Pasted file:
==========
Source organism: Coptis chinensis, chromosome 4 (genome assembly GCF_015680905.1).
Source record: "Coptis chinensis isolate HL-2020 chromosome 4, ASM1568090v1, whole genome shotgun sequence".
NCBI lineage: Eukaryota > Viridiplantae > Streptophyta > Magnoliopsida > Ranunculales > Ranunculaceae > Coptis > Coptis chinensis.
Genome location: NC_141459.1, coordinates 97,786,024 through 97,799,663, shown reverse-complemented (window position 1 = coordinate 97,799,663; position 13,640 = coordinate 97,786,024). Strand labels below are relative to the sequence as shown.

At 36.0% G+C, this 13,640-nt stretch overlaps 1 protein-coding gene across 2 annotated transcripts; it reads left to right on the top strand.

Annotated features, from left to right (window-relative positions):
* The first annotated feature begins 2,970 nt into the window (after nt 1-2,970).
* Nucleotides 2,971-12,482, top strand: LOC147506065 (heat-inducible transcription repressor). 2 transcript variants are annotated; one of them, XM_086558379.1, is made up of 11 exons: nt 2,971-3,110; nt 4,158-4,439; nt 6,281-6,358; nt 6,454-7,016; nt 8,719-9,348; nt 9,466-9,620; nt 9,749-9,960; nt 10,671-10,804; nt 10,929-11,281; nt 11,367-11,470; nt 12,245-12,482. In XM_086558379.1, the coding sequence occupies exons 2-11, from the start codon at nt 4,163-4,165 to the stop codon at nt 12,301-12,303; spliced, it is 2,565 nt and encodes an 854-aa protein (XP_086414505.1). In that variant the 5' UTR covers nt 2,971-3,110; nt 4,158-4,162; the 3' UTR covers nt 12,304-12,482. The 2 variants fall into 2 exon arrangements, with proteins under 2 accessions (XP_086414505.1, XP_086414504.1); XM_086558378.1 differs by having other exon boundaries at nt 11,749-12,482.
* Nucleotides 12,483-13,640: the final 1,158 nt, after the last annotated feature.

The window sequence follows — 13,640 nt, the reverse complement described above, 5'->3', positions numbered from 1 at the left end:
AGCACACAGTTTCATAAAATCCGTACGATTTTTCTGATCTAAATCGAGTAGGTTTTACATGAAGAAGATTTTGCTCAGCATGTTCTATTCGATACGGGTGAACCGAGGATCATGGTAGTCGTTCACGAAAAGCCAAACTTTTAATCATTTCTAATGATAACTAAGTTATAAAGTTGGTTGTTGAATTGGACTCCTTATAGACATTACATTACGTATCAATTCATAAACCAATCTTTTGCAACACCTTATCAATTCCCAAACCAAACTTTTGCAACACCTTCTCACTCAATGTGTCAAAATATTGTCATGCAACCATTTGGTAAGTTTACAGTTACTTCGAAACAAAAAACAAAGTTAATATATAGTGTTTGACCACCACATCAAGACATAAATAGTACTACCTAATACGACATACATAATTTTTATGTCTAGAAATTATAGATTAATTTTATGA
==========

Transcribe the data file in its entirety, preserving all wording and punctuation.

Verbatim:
Source organism: Coptis chinensis, chromosome 4 (genome assembly GCF_015680905.1).
Source record: "Coptis chinensis isolate HL-2020 chromosome 4, ASM1568090v1, whole genome shotgun sequence".
NCBI lineage: Eukaryota > Viridiplantae > Streptophyta > Magnoliopsida > Ranunculales > Ranunculaceae > Coptis > Coptis chinensis.
Genome location: NC_141459.1, coordinates 97,786,024 through 97,799,663, shown reverse-complemented (window position 1 = coordinate 97,799,663; position 13,640 = coordinate 97,786,024). Strand labels below are relative to the sequence as shown.

At 36.0% G+C, this 13,640-nt stretch overlaps 1 protein-coding gene across 2 annotated transcripts; it reads left to right on the top strand.

Annotated features, from left to right (window-relative positions):
* The first annotated feature begins 2,970 nt into the window (after nt 1-2,970).
* Nucleotides 2,971-12,482, top strand: LOC147506065 (heat-inducible transcription repressor). 2 transcript variants are annotated; one of them, XM_086558379.1, is made up of 11 exons: nt 2,971-3,110; nt 4,158-4,439; nt 6,281-6,358; nt 6,454-7,016; nt 8,719-9,348; nt 9,466-9,620; nt 9,749-9,960; nt 10,671-10,804; nt 10,929-11,281; nt 11,367-11,470; nt 12,245-12,482. In XM_086558379.1, the coding sequence occupies exons 2-11, from the start codon at nt 4,163-4,165 to the stop codon at nt 12,301-12,303; spliced, it is 2,565 nt and encodes an 854-aa protein (XP_086414505.1). In that variant the 5' UTR covers nt 2,971-3,110; nt 4,158-4,162; the 3' UTR covers nt 12,304-12,482. The 2 variants fall into 2 exon arrangements, with proteins under 2 accessions (XP_086414505.1, XP_086414504.1); XM_086558378.1 differs by having other exon boundaries at nt 11,749-12,482.
* Nucleotides 12,483-13,640: the final 1,158 nt, after the last annotated feature.

The window sequence follows — 13,640 nt, the reverse complement described above, 5'->3', positions numbered from 1 at the left end:
AGCACACAGTTTCATAAAATCCGTACGATTTTTCTGATCTAAATCGAGTAGGTTTTACATGAAGAAGATTTTGCTCAGCATGTTCTATTCGATACGGGTGAACCGAGGATCATGGTAGTCGTTCACGAAAAGCCAAACTTTTAATCATTTCTAATGATAACTAAGTTATAAAGTTGGTTGTTGAATTGGACTCCTTATAGACATTACATTACGTATCAATTCATAAACCAATCTTTTGCAACACCTTATCAATTCCCAAACCAAACTTTTGCAACACCTTCTCACTCAATGTGTCAAAATATTGTCATGCAACCATTTGGTAAGTTTACAGTTACTTCGAAACAAAAAACAAAGTTAATATATAGTGTTTGACCACCACATCAAGACATAAATAGTACTACCTAATACGACATACATAATTTTTATGTCTAGAAATTATAGATTAATTTTATGA